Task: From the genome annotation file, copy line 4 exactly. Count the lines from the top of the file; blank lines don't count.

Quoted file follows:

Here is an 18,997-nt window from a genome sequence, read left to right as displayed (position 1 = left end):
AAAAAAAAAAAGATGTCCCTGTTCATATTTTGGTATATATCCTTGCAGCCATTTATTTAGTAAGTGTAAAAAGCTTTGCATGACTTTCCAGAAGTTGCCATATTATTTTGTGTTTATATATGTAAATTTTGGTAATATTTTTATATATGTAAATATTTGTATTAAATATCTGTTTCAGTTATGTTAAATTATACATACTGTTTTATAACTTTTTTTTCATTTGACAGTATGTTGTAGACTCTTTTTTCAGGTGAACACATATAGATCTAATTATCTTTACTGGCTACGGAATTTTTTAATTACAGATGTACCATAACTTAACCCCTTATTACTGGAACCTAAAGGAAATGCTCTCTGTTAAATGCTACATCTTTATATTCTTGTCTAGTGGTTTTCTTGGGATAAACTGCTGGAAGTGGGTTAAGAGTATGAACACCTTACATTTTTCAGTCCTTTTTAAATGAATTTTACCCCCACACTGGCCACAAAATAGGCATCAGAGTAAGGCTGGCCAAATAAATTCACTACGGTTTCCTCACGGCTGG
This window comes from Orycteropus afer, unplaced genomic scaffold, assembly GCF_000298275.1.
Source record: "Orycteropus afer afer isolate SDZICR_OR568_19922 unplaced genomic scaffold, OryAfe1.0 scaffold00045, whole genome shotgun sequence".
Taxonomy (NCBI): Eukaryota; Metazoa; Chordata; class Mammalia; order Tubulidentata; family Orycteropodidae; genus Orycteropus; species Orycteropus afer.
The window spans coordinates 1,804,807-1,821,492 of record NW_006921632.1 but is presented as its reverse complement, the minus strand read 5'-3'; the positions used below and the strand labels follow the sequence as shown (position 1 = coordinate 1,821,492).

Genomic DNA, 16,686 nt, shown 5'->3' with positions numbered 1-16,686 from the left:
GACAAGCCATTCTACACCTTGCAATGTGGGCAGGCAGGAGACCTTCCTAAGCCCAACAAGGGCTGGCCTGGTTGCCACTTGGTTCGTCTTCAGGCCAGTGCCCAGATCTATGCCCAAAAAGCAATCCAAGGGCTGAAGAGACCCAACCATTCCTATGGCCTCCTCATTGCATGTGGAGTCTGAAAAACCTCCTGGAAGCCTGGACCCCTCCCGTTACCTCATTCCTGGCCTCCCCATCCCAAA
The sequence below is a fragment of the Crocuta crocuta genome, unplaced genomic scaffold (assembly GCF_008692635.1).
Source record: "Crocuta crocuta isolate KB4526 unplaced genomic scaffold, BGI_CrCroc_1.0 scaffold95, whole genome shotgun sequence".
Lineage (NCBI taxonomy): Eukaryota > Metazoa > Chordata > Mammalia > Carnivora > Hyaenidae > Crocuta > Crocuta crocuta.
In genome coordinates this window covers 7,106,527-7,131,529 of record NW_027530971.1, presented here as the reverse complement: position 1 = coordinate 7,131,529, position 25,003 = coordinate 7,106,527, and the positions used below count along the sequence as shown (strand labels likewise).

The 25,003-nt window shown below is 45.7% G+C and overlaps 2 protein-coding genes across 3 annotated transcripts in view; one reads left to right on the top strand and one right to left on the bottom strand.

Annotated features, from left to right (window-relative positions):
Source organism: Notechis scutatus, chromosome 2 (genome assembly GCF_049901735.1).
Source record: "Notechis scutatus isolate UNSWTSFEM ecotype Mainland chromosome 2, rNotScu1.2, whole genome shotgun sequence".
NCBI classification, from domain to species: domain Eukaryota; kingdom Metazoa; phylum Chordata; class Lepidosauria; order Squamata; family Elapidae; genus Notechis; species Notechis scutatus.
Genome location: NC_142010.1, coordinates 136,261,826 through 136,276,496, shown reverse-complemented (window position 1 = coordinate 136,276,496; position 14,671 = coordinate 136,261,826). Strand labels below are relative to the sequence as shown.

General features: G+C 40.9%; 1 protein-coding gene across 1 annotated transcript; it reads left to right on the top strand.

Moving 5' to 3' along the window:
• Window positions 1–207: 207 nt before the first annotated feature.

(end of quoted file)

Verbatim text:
Source record: "Orycteropus afer afer isolate SDZICR_OR568_19922 unplaced genomic scaffold, OryAfe1.0 scaffold00045, whole genome shotgun sequence".